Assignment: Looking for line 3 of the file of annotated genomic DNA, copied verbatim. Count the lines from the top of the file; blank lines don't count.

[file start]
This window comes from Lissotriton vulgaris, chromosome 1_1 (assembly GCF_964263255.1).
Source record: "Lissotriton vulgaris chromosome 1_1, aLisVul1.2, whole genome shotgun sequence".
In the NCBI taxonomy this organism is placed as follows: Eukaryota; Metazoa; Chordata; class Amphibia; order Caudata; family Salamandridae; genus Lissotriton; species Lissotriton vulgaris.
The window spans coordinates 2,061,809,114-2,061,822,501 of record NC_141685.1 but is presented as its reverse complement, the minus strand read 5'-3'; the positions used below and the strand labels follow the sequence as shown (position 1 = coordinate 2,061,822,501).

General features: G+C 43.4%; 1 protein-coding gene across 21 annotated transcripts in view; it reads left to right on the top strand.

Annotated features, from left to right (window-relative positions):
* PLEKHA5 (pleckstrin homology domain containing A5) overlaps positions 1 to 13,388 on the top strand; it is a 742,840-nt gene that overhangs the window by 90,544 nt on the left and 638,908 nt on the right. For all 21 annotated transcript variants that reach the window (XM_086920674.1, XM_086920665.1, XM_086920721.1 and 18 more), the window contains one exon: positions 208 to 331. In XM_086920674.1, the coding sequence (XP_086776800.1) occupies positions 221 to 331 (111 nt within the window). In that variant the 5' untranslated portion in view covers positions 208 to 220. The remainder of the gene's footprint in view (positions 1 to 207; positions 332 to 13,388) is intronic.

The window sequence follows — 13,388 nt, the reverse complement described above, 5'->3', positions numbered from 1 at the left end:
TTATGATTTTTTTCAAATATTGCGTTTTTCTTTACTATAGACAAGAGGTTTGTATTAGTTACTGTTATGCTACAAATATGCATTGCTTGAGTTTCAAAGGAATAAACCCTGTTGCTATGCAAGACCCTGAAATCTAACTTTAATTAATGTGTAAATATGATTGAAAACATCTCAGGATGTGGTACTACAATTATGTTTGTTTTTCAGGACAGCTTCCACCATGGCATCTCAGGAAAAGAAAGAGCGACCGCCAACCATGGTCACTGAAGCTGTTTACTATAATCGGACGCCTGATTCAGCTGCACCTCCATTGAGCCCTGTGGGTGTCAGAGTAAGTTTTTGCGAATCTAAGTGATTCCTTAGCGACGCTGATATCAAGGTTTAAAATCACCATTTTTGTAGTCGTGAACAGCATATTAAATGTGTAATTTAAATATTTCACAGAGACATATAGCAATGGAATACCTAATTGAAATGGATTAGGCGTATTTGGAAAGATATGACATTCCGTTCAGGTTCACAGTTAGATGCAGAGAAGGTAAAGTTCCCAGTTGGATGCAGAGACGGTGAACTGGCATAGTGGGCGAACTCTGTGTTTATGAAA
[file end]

In the NCBI taxonomy this organism is placed as follows: Eukaryota; Metazoa; Chordata; class Amphibia; order Caudata; family Salamandridae; genus Lissotriton; species Lissotriton vulgaris.